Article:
A company boss has given his entire workforce a four-day week – without docking pay for anyone.
Martyn King, managing director of Plymouth-based marketing firm Fuel, began the six-month trial in early October.
A new scheduling system means the company still operates five days a week, with staff having to stagger which days they are in the office
The only caveat is that employees now have to start work at 8am, working until the usual 5pm – an extension of their working hours but a net loss of three hours per week for staff.
With the new hours, staff have received the equivalent of a 9% pay rise in their hourly rate, introduced alongside pay rises to combat the cost of living crisis.
King called the project an “extension” of the hybrid working environment that Fuel has adopted during the pandemic.
He said: "It's certainly boosted morale in the office, we're now in our third week of it.
"There definitely was a period of adjustment though, we prepared well for it – but people are starting to adjust from working a five-day working pattern to four.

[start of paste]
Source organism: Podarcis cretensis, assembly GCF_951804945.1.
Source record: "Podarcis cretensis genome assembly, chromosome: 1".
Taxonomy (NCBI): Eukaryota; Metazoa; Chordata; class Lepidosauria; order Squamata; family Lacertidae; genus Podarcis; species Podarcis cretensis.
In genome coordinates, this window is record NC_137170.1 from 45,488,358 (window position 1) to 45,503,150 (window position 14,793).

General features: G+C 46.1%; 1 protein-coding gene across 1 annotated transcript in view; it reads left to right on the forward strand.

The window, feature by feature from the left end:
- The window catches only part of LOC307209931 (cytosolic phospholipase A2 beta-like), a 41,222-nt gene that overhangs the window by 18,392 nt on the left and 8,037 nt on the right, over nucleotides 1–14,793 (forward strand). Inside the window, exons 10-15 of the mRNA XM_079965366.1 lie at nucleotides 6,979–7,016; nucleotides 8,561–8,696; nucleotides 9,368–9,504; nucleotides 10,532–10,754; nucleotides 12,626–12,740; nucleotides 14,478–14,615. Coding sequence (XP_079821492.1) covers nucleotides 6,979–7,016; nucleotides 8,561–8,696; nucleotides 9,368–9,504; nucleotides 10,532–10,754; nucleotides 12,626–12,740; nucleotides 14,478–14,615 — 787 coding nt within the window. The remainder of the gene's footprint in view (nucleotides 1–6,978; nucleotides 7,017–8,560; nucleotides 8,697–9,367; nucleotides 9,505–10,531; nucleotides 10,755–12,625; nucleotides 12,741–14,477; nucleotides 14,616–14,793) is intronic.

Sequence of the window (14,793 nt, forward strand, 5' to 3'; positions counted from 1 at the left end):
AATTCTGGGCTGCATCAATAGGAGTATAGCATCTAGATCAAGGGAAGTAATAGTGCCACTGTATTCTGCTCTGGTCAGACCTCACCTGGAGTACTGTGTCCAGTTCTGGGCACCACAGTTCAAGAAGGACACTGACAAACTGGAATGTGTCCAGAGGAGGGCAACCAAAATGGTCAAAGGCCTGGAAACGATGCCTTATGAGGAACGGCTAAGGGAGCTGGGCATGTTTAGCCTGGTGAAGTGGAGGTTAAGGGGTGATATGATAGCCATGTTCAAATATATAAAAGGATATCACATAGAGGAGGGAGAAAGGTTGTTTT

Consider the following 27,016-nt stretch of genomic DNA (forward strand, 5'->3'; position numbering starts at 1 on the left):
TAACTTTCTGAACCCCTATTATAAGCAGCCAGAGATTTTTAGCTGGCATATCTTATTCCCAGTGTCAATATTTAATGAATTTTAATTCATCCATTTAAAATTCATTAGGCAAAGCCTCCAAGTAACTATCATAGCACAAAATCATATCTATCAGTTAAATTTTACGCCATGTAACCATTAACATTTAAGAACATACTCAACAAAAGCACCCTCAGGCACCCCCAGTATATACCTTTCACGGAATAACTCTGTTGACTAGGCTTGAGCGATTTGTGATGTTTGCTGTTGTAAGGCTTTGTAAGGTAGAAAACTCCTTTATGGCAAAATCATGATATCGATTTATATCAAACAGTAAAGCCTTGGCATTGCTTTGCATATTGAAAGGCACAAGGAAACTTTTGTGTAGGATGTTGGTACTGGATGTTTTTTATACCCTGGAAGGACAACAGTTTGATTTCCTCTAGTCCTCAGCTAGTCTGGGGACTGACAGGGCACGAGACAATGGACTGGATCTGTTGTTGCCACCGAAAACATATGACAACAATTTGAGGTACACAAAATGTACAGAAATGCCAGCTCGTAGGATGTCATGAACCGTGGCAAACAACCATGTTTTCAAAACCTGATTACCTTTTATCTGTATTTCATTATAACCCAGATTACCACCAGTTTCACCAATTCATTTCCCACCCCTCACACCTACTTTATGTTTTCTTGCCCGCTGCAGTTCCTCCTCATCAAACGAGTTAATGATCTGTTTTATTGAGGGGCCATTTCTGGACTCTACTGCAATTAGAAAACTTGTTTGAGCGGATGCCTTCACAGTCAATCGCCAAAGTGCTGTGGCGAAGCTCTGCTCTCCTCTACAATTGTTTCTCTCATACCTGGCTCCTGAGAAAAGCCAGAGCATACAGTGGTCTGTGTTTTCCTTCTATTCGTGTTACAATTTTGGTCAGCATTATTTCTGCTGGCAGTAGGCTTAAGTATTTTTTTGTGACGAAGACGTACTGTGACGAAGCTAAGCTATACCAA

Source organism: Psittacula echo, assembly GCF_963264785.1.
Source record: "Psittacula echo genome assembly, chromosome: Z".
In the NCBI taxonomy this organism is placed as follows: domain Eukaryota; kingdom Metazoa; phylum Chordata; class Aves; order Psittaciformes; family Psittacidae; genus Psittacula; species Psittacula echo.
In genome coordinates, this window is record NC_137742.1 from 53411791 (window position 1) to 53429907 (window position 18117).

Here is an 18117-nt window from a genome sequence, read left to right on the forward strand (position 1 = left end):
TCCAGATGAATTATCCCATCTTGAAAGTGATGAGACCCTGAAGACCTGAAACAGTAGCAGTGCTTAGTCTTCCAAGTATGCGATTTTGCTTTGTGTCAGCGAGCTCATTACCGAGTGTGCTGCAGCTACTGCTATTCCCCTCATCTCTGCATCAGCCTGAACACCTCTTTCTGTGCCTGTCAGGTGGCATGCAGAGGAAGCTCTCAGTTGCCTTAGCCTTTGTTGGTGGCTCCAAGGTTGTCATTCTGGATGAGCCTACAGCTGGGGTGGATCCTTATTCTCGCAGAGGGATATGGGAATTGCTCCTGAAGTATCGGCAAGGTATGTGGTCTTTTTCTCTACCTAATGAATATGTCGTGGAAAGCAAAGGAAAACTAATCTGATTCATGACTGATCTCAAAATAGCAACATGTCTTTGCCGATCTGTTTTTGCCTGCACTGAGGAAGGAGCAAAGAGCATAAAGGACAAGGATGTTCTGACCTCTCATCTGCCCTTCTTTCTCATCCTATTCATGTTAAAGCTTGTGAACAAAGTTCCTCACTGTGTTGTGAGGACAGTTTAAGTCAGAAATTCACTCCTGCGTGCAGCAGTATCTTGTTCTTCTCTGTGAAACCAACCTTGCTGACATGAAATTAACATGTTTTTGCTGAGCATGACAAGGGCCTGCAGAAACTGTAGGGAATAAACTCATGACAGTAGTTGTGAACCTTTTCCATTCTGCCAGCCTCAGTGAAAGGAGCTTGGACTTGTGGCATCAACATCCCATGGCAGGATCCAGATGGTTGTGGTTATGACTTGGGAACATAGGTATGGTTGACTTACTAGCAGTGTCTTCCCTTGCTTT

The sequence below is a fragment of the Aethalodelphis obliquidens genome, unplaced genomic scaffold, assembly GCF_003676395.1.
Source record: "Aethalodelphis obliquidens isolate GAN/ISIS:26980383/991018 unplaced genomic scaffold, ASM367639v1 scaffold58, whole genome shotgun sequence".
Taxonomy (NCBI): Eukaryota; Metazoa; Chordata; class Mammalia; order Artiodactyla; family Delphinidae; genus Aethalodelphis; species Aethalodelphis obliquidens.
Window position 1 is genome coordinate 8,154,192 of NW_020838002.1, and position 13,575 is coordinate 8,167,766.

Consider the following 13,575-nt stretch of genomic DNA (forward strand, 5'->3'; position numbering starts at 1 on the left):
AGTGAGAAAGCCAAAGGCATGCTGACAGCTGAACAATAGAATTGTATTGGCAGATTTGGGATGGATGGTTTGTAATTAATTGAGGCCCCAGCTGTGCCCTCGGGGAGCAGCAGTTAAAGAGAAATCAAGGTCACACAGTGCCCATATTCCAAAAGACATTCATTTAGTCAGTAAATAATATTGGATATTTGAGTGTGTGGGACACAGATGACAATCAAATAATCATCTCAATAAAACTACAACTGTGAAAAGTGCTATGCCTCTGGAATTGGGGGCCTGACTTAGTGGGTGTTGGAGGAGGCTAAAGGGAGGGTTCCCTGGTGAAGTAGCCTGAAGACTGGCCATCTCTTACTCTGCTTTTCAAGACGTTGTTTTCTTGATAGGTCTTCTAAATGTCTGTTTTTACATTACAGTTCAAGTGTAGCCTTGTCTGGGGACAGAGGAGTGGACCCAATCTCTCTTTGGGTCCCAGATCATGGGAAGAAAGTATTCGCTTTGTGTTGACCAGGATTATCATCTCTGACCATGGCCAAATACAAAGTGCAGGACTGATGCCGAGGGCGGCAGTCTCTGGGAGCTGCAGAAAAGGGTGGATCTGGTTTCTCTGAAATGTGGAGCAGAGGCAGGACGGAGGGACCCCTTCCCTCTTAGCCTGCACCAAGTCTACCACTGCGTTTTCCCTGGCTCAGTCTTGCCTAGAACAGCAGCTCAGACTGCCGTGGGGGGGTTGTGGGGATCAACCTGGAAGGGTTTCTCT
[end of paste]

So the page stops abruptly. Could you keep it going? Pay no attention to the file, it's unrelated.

"It's going well, but of course it is a big adaptation from the five day model people have worked their entire careers.”
King said that the firm now has two teams, with half taking their rest day on Wednesdays and the other half taking theirs on Fridays.
He added: "It's a trial and it's aimed at making sure people are more relaxed and more productive, so we'll need to run the trial through fully.
"We're a busy agency though, so we'll need to adapt and then see if we'll maintain it in six months."
The new programme follows three months of consultations between the business and its clients, along with its workforce and reviews of similar ongoing projects in the UK.
Fuel has been working with Portcullis Legals, which became the first business in the country to adopt a four-day week while also giving staff a pay rise.